Successfully navigating a Covid-19 response in the vacation rental sector

Paul Mallee and Rami Shamaa, co-founders and managing directors at Dubai-based vacation rental property management company Maison Privee, delves into the lessons for navigating the Covid-19 pandemic and searching for pivot points to open up new opportunities to meet shifts in demand.

As Covid-19 struck, many vacation rental companies saw their core markets evaporate overnight. Lockdowns eliminated traditional tourism, much of which has yet to recover.

But there are green shoots — and pivots — called on by agile and fast moving players to boost occupancy and drive positivity in a time of uncertainty. Vacation rentals have been at the forefront of a move to seize emerging market opportunities in the broader hospitality space. Unique luxury properties have quickly become the accommodation of choice for staycationers and residents alike in popular destination markets, such as Dubai. Resilient and progressive operators in this space have positioned themselves as a fully flexible alternative to traditional annual rentals for residents as well as a luxury break away from home for those seeking a different vista and experience. The natural seclusion of vacation rentals; stand-alone properties with private pools and beaches or low footfall residential developments have become ‘the new way to stay’.

Given the shift in the tourism market, operators with a heavy reliance on inbound tourism have looked to pivot their business model away from sole reliance on tourism. The uptake has been swift as an alternative to long lease for residence, as well as the opportunity to stay different for in country vacationers driving demand. For vacant property owners across cities like Dubai, there is now an obvious rush to understand this market better and to leverage the capability of vacation rental operators to generate higher returns on their investment.

Once such operator leading the charge in this space is Maison Privee, a leading Dubai-based short-term rental operator. Online booking sites which have historically delivered 55 per cent of Maison Privee bookings fell to five per cent of bookings over the March to July 2020 period. The company quickly leveraged its direct booking channels to find new markets and guests seeking extended stays. A ‘pay as you stay’ model was adopted, allowing flexibility for guests in terms of booking duration while also offering a simple, single payment to secure fully furnished accommodation, inclusive of utility bills and services. The demand for in-country vacations also soared and their ability to offer beach front properties with the natural seclusion of the residential property type, ensured bookings accelerated.

While hotels are suffering from the reluctance of guests to stay in large busy properties, vacation rentals have seized the opportunity to fill the accommodation void. The broader hospitality market in Dubai has, of course, been heavily impacted during the Covid months. With up to 200 hotels being closed down during the period, the market has a lot of ground to recover to exit the year with any sense of confidence. As the borders have begun to open up, the return of travellers has been welcomed in the city. It will of course be a gentle upward curve in returning to historic visitor levels but the journey must begin in earnest to reignite revenues.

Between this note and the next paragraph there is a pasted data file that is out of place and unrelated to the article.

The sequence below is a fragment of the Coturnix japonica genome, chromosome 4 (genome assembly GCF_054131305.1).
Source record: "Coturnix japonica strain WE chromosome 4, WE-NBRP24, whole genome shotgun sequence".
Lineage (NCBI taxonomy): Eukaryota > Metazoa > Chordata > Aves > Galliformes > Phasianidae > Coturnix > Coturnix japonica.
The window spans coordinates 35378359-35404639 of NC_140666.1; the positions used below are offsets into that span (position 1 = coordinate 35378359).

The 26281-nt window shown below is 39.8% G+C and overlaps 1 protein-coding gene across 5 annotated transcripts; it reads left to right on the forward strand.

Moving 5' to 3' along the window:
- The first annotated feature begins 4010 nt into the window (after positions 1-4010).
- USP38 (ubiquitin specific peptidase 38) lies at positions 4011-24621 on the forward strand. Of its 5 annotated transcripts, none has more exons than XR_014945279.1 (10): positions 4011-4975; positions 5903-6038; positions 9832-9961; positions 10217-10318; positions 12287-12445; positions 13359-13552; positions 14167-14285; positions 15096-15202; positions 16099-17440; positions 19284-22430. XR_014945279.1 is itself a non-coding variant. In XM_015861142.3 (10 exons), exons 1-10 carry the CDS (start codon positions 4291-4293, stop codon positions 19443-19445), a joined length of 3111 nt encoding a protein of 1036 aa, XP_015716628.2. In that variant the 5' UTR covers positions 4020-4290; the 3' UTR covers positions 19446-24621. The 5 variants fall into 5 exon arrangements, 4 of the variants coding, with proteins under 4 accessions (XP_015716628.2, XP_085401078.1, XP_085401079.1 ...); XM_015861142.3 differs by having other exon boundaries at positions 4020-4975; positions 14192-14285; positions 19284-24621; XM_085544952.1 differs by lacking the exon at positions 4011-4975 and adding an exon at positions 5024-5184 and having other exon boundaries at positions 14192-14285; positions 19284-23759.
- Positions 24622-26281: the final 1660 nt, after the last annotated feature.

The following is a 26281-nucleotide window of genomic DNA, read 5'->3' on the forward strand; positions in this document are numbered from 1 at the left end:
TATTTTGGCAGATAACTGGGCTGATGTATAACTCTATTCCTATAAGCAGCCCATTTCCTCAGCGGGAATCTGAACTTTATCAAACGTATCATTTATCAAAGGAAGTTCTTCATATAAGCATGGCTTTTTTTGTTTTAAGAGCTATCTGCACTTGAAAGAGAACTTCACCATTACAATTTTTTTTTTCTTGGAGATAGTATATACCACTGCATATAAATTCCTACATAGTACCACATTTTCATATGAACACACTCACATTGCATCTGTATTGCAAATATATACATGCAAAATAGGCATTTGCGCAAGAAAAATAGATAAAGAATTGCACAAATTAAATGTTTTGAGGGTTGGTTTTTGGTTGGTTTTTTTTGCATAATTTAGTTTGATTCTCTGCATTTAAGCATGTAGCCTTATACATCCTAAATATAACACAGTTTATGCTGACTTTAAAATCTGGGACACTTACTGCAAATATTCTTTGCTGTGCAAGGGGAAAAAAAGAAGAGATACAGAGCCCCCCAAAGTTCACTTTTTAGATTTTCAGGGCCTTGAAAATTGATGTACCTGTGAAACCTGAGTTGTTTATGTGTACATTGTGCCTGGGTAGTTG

The clear lesson here is that adaptability and agility in times of economic flux are key to resilience. Continuing on the same path when the market has shifted has a sense of inevitability to it — and for the nascent vacation rental sector not an option. Those that can pivot must do so in order to navigate the current climate and come out the other side ready for growth. Many in the vacation rental space see travel patterns aligning with their offering even more strongly going forward and are expecting their share of the overall hospitality market to increase dramatically. While the size of the pie may have reduced in the short term, the vacation rental share of that pie will increase.

And for Maison Privee, the pivot has worked — with an average occupancy exceeding 75 per cent over the past six months, achieving 93 per cent on average over the past three months in its villa product particularly, as the trend toward short stay vacation rentals grow. The company expects to again double its portfolio and revenues over the next twelve months as this growth continues to gain momentum. Not only has the business retained its complement of employees during the pandemic but it is actively recruiting for key positions to meet its growth plans.

The key learning in the vacation rental space has been to focus on direct distribution channels; growing partnerships with luxury travel agents, concierge companies, tour operators and corporates. The application of this refined model in other markets is clear and for companies like Maison Privee, actively assessing opportunities both in the region and internationally to accelerate growth is top of the strategic agenda. The new travel market is ripe for vacation rentals. Indeed, a good news story in times of uncertainty for the hospitality industry globally.

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International Hospitality Media

International Hospitality Media

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